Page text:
My people won't replace the friends and family who know me so well, but they make a nice addition.  They add an element of knowing that is nice to have around.  Most of the time, I'll probably want to go to an old, trusted friend to say I had a rough day, but sometimes...if that rough day involves a little one with an extra chromosome... I might need to go to someone to say, I had a rough day, simply so they can say, I know. And they do.

In honor of new friends and old friends, having time with my boys and feeling like I never have enough time with my boys... I am supporting a friend's new business.  Because we could all use a little extra time to spend with our families, instead of pouring over the volumes of un-filed and un-scrapbooked photos (Come on...we all have 'em...) Photo Books by Laura will take the stress out of it for you. Laura masterfully arranges and creates beautiful photobooks filled with all of your memories-saving you the time and stress of doing it (or never getting around to it) yourself! Check out her website at www.photobooksbylaura.com.  And now....drum roll please...I am thrilled to present an exciting giveaway on my blog!!! Laura has agreed to give away one free 4x6 photo book to one random commenter on my blog!  So, leave a comment (if you do so Anonymously, please say who you are) and I will choose a comment at random (using Random.org, so I can't be biased) to win the free photobook!  (No need to be local- Laura can work with anyone, anywhere in the country!)

...And if you did happen to make an outfit out of hand dyed green shamrocks and gold threaded tulle...well, then I've got a lying and cheating preschooler who could use some of your patience in a rousing game of Candy Land...

Friday, March 18, 2011

This much I know is true

Life is never as much fun when you're sick.  Especially when you're sick and a Mom.  Because then there is no time for being sick...or, at least, no time for recovering from being sick.  Today, I had to try to pull it all together because Friday mornings are insane.  We had OT for Elijah, then raced to take Christian to preschool, only to race home to feed Elijah (again), prepare the snacks for Christian's preschool class (because I was "Snack Mom"), then cart everything (plus a tutu) back to Christian's preschool to set-up snacks and then speak to the class about being a Ballet Teacher.  Phew! Despite my annoying cold, talking to Christian's preschool class about being a Ballet Teacher was a highlight.  I'm not a dental hygienist. I'm not a CPA.  I'm not a graphic designer. I am a Ballet Teacher...and let's face it, that is almost as cool as it comes for the under 4 years of age crowd. They sat riveted as I put on my ballet slippers, turned on some classical music and whipped out a costume for them to see.  Because I am a Mother of boys, I explained how ballet is for girls and boys, but that I didn't have a boy costume with me.  When boys are in ballet, they play very important roles, like Kings and Princes and Magicians.  We pointed our feet, turned them out to make alligator mouths, did a plie, took turns spinning in the circle, and waved our arms in the air like a tree blowing in the wind. They had a dozen questions: Do you stand on your toes in ballet? (Yes, but only in special shoes called Pointe shoes....and sshh...there is a secret about pointe shoes. They are very painful to wear, but very, very beautiful...) What is ballet? (It's a special kind of dancing.) Where do you do ballet? (Everyone goes to a special place, called a dance studio. The dance studio has wooden floors and mirrors on the walls, so you can see yourself dance.) Did you know I like Star Wars? (Oh! That is very interesting!)  Christian was so happy to have me there, and followed along so well with all of my instructions to the class! (Which gives me hope that one day he'll dance. I'm not hoping for a professional, but it would be great to see him using the discipline and developing the confidence of movement.) Basically, it was the best possible being-still-a-little-sick day I could have.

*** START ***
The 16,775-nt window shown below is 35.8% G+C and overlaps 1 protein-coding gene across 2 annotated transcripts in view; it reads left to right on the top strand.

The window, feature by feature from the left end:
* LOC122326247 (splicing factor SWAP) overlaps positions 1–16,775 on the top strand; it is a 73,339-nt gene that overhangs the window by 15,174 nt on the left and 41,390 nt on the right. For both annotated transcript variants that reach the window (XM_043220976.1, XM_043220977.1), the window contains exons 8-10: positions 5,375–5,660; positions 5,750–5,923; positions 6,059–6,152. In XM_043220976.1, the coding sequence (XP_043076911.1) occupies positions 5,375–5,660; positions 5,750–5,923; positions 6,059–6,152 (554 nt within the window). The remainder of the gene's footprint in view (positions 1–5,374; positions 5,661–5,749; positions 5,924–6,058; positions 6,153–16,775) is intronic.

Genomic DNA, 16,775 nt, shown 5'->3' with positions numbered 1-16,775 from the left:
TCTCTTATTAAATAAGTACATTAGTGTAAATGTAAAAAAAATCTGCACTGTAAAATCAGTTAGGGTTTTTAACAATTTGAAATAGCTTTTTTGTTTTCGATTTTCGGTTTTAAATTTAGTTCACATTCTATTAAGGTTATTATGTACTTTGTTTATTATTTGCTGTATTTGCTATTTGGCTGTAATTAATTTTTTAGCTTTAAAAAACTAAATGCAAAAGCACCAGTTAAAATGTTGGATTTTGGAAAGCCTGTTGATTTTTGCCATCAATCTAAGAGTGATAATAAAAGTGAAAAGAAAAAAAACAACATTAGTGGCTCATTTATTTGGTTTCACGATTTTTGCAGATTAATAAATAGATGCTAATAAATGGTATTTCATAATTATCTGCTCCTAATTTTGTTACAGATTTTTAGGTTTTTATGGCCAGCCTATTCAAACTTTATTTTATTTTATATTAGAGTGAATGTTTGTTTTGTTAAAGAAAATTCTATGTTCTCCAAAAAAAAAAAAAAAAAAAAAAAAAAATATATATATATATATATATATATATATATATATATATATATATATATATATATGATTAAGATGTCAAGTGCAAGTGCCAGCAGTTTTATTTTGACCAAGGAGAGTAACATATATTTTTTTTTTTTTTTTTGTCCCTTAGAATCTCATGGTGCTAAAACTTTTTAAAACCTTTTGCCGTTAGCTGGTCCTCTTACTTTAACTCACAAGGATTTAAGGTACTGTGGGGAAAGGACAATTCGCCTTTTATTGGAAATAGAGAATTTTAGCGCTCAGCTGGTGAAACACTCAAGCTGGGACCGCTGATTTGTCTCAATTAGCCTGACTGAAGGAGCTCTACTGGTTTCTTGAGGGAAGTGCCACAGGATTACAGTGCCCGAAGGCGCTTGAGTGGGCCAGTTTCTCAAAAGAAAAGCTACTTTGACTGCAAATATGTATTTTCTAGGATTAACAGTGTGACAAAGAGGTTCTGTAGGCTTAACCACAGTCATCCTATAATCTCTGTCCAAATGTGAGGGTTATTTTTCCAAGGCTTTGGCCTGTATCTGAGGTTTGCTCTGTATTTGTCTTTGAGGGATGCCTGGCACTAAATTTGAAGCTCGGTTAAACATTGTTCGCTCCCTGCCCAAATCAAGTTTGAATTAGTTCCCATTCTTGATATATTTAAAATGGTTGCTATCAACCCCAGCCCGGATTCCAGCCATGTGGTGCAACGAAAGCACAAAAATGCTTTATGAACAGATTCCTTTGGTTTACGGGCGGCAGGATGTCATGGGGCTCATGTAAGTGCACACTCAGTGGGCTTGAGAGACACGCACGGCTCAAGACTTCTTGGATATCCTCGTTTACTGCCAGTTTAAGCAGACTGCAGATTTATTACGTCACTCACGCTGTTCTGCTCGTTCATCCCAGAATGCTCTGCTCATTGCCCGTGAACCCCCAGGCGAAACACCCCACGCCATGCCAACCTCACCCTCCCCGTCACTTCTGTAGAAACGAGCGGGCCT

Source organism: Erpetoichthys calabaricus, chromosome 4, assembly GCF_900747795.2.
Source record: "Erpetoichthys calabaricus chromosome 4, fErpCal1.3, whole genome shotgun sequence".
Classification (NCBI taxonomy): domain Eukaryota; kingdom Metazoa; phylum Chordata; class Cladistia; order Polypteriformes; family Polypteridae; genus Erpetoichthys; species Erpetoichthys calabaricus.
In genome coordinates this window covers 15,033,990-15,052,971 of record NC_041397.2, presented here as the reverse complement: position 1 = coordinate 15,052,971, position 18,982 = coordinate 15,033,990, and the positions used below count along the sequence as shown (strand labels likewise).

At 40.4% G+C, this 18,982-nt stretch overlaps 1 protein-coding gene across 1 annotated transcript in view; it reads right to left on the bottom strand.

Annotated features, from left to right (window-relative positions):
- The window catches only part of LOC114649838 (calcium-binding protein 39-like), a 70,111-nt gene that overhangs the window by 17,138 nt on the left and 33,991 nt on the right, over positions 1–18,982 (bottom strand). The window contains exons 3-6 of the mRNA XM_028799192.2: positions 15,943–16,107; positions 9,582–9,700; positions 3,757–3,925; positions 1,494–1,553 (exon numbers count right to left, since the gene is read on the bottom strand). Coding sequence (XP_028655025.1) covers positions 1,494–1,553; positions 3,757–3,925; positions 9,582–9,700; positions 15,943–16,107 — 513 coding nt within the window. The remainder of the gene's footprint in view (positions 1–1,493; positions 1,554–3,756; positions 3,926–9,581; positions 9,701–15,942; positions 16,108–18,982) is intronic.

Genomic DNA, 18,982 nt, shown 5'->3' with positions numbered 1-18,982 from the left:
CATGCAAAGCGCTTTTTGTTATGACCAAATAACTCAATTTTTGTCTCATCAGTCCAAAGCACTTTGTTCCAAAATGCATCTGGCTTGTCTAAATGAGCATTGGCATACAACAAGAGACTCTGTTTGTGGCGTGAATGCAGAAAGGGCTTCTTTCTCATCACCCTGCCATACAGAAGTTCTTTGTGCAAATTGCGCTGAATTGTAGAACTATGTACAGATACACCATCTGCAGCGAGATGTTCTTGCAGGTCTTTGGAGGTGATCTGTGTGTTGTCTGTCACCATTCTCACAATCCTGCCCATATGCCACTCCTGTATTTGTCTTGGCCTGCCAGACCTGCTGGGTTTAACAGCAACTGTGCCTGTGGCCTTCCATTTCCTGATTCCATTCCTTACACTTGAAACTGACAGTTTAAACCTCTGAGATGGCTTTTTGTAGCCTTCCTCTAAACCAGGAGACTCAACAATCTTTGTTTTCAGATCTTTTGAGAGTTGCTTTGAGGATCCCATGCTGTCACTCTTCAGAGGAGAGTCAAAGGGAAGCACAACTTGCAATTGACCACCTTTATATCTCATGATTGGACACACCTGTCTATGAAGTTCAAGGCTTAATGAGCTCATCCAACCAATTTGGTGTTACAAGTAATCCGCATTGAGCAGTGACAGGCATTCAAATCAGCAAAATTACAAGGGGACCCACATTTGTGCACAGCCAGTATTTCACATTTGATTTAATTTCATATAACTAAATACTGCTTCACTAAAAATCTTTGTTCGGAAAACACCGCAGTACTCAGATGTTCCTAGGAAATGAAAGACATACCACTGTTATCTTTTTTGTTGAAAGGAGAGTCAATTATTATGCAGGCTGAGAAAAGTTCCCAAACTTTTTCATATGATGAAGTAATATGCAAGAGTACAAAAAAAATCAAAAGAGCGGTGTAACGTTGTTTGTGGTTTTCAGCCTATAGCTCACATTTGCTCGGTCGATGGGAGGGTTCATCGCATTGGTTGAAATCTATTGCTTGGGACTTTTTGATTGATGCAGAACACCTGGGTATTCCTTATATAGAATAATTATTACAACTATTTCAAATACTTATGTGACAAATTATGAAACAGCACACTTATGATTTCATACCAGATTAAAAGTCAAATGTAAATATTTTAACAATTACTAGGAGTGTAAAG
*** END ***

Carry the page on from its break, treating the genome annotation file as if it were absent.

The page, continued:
(Here is Christian's class- last week we threw a baby shower for one of his teachers.  All of the kids were so excited!)

It was a week full of doctor appointments and assessments for my littlest man.  On Monday, we had a long awaited Audiology appointment to check Elijah's hearing.  He hears, that is for sure. However, over the last couple of months, I've noticed times where he is not responding to sound. At all. Then, a few days later, he is fine and responding to everything.  At the Audiology appointment, the Audiologist told me that his ear drums are not vibrating, which indicates that there is fluid behind the ear drum. This can hamper hearing. She also said that he is not passing his hearing test, although that is somewhat inconclusive because of his age- not all babies will respond to sound in a consistent way at this age.  After talking to Charles about it, we are looking into having tubes put in his ears to drain the fluid and improve his hearing.  It may be a little on the proactive side, since our Pediatrician thinks the fluid is probably just a result of the congestion he has had on and off over the last couple of months. However, I don't think I want to wait and see.  The two things that are delayed across the board with children who have Down syndrome are gross motor skills, due to low muscle tone, and speech delays.  If Elijah is going to have speech delays, I want to do what I can to minimize the obstacles he'll have to be able to speak well.  Hearing is obviously important in the area of speech.  So, we have a referral to an ENT to get her opinion and expertise on the matter, and we'll see where to go from there.